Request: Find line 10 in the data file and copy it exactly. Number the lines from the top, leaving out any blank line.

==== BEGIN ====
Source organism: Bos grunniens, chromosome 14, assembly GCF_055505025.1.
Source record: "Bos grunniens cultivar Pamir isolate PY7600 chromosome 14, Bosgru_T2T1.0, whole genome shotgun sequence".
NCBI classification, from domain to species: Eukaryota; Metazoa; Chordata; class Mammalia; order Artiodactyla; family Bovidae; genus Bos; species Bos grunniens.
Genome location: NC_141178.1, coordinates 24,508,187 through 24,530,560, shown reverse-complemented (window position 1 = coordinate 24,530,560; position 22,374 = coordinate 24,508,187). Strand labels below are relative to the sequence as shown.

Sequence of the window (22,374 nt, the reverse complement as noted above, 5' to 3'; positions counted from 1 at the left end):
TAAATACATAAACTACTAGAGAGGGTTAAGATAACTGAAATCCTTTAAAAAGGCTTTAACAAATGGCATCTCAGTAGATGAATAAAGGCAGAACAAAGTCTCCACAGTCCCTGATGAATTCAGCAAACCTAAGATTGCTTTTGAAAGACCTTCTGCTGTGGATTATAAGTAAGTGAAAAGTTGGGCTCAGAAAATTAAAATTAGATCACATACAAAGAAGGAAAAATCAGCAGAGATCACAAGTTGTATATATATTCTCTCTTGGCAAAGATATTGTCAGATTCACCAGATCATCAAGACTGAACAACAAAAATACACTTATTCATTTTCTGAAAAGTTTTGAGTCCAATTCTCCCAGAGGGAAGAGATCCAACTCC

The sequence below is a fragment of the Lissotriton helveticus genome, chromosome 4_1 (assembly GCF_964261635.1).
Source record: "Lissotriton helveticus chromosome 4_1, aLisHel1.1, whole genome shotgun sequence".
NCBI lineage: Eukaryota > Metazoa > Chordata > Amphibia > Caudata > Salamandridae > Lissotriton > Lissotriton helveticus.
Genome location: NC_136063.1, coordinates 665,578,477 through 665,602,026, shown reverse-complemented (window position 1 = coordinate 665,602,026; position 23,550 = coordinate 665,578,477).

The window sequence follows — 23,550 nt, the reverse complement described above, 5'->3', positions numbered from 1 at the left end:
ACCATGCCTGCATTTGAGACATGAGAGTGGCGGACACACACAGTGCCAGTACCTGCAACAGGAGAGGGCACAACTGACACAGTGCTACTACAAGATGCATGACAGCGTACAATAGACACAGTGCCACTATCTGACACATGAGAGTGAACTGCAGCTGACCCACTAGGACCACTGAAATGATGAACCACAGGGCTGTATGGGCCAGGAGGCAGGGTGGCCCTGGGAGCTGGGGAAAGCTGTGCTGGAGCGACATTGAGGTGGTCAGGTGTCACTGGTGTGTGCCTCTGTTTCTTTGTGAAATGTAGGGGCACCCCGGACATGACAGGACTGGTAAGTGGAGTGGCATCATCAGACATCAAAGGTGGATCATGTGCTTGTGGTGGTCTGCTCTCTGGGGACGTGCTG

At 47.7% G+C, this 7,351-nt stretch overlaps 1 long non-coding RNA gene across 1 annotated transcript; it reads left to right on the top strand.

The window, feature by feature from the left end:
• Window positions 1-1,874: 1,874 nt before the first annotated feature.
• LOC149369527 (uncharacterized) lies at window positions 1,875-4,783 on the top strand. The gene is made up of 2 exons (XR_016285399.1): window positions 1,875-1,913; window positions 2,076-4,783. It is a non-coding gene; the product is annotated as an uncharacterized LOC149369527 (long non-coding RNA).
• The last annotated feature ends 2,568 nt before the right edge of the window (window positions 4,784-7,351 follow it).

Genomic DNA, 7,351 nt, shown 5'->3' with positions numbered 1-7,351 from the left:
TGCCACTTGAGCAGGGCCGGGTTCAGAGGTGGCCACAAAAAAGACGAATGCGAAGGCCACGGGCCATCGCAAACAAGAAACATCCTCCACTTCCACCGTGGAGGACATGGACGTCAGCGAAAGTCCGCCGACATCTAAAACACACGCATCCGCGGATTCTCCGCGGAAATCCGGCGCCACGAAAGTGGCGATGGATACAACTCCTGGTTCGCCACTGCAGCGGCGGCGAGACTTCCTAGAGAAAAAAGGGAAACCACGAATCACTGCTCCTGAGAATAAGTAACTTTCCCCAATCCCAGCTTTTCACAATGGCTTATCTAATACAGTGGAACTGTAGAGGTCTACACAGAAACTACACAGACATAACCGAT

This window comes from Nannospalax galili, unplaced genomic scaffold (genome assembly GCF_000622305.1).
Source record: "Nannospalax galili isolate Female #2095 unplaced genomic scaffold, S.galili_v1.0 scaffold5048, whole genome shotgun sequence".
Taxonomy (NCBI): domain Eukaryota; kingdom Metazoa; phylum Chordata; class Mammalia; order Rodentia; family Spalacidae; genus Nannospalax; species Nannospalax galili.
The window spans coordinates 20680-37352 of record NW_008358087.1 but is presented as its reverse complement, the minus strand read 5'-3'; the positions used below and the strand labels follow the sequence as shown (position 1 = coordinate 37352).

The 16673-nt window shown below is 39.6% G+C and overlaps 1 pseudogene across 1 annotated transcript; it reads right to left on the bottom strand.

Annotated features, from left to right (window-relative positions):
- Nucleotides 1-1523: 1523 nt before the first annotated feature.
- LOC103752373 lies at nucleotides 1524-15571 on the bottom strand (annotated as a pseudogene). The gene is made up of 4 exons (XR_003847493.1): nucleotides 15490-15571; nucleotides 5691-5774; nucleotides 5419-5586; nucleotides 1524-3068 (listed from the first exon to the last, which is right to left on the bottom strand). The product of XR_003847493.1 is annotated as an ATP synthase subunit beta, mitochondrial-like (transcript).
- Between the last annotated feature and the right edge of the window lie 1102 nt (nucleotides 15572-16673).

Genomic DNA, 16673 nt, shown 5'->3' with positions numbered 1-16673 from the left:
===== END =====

Genome location: NC_136063.1, coordinates 665,578,477 through 665,602,026, shown reverse-complemented (window position 1 = coordinate 665,602,026; position 23,550 = coordinate 665,578,477).